(From LtU) Herb Sutter’s update about additions to the C++ language, including additions to the standard libraries for polymorphic function object wrappers, and tuple types. Most proposed additions to the standard library gestate in the Boost library for a while, and tuples are no exception.
Static vs. dynamic type systems. It used to be an easy choice. Along with the rest of the human race, I make typos all the time. If I made a typo whilst typing a function call in some rarely-used bit of code, a static type system would tell me. Also, I’m a great believe in making computers do as much work as possible so that I can leave work on time and do something more fun. I like the idea of a compiler whirring away, checking lots of common mistakes for me. Letting go of that seemed dangerous…
John Wiseman has a cool example of a debugger visualization plugin. Why be content with little expandable tree views of your datastructures when you could have arbitary visualization plugins? It’s hard to be excited about stuff like DevStudio’s autoexp.dat when you see what is possible elsewhere.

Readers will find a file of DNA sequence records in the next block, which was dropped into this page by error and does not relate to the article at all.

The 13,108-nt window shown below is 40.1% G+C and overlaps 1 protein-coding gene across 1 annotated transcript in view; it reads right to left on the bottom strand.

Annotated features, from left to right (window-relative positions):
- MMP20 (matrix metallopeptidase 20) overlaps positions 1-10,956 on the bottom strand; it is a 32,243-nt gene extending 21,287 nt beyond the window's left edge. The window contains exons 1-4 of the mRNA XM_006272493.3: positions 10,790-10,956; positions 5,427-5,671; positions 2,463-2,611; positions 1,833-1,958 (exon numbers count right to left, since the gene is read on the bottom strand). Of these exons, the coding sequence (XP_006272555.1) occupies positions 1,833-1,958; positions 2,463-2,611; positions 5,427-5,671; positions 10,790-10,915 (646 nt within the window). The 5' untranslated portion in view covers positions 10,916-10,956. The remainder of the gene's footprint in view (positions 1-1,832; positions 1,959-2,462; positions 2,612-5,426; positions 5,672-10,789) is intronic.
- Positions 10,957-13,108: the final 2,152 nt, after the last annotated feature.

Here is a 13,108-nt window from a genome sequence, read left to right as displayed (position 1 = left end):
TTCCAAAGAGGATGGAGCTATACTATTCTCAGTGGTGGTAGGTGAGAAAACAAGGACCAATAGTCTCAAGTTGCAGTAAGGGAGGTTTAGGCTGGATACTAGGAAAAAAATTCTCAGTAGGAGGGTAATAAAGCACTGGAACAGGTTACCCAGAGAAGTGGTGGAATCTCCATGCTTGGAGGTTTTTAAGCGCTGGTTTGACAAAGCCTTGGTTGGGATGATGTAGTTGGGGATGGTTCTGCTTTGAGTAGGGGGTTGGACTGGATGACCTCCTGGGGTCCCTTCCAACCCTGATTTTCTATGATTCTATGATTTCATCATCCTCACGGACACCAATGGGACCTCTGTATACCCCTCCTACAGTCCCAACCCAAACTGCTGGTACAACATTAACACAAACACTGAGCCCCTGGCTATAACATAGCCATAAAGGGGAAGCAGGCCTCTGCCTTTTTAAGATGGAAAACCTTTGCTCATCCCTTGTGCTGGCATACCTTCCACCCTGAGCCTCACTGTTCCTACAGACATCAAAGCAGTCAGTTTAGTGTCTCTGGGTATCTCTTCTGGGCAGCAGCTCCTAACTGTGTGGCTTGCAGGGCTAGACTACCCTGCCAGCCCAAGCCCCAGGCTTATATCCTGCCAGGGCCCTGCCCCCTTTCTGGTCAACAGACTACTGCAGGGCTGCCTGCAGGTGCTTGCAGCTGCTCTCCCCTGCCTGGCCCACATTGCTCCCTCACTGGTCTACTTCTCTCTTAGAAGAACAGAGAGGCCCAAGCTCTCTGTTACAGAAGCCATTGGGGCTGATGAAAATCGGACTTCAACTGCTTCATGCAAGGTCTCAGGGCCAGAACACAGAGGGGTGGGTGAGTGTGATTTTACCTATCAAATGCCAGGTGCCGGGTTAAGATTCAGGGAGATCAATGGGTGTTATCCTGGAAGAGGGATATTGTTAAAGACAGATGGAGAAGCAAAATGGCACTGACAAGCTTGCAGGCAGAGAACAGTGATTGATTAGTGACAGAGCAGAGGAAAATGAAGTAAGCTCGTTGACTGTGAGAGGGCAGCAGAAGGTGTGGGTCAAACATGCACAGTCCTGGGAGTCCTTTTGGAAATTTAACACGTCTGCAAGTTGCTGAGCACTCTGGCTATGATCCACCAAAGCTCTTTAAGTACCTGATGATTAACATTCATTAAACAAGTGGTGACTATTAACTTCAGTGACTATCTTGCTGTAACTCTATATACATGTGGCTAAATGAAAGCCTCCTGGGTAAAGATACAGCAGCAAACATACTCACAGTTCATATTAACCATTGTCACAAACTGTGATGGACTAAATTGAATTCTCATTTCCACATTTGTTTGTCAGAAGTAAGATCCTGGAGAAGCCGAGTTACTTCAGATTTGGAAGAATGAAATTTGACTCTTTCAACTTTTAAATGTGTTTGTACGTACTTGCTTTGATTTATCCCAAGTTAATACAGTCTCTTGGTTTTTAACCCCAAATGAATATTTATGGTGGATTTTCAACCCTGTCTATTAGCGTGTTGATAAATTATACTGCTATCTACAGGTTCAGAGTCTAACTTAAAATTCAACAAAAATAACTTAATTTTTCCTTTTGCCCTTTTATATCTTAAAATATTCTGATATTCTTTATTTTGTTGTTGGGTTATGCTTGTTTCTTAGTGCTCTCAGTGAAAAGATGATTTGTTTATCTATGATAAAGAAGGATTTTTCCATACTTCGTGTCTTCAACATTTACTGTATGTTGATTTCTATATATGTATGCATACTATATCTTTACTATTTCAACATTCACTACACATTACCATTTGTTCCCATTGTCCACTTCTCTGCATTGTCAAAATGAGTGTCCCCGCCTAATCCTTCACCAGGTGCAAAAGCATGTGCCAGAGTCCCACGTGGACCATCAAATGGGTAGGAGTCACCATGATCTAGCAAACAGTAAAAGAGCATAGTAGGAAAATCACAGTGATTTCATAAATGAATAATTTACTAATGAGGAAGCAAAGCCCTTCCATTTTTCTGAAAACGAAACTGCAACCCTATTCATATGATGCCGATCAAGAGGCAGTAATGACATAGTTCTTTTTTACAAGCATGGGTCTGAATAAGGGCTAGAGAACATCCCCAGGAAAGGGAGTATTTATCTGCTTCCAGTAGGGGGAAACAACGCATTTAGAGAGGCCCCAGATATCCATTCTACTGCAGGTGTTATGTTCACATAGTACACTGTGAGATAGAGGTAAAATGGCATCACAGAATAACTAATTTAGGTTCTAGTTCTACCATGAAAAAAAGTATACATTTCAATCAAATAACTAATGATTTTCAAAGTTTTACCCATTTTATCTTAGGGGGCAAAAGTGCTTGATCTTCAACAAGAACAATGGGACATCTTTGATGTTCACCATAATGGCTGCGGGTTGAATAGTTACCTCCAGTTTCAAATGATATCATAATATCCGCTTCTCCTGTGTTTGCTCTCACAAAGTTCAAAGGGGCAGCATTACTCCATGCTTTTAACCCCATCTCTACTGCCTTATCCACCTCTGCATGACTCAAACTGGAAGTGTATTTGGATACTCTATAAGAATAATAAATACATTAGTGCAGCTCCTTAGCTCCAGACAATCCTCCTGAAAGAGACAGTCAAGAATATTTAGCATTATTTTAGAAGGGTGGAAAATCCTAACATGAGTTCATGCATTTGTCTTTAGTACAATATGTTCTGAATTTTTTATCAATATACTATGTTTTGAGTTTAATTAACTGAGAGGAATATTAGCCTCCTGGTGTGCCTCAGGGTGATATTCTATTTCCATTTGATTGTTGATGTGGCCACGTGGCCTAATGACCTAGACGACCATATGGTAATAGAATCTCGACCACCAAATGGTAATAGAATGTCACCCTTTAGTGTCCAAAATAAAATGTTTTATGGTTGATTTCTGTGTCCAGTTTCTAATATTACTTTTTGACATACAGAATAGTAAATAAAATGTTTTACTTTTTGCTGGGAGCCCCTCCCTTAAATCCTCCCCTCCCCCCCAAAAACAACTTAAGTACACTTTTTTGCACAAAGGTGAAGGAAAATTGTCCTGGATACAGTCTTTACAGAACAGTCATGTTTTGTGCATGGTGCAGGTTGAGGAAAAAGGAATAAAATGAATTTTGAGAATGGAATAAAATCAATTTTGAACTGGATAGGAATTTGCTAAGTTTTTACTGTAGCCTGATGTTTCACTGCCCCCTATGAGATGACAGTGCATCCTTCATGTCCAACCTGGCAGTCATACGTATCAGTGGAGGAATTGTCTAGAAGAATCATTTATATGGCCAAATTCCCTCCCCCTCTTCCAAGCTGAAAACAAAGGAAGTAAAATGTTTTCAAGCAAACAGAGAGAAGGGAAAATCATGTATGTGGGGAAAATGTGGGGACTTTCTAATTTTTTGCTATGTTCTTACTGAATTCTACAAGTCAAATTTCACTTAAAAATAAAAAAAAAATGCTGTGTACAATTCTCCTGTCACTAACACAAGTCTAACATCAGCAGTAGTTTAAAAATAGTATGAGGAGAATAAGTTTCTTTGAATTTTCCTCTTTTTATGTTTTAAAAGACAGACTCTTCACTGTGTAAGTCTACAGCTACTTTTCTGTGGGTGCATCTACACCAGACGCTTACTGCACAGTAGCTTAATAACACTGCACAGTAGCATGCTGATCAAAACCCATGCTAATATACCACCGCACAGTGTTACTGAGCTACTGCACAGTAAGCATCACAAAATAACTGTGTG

It’s harder to do this in C/C++ than lisp/smalltalk because you’re operating at the level of bytes and memory addresses rather than objects. A visualization plugin for a C++ debugger would have to be ultra-careful not to dereference bad pointers or it would bring the whole debugger down. Also, since objects in C++ don’t carry around much information about their type, you’d have to manually ensure that you update the plugin if someone adds a new data member to the type which the plugin shows. Perhaps you can get enough information from the debug info.
Hmm, so once again something which is easy in lisp or smalltalk becomes “possible, if you’re very careful” in C/C++.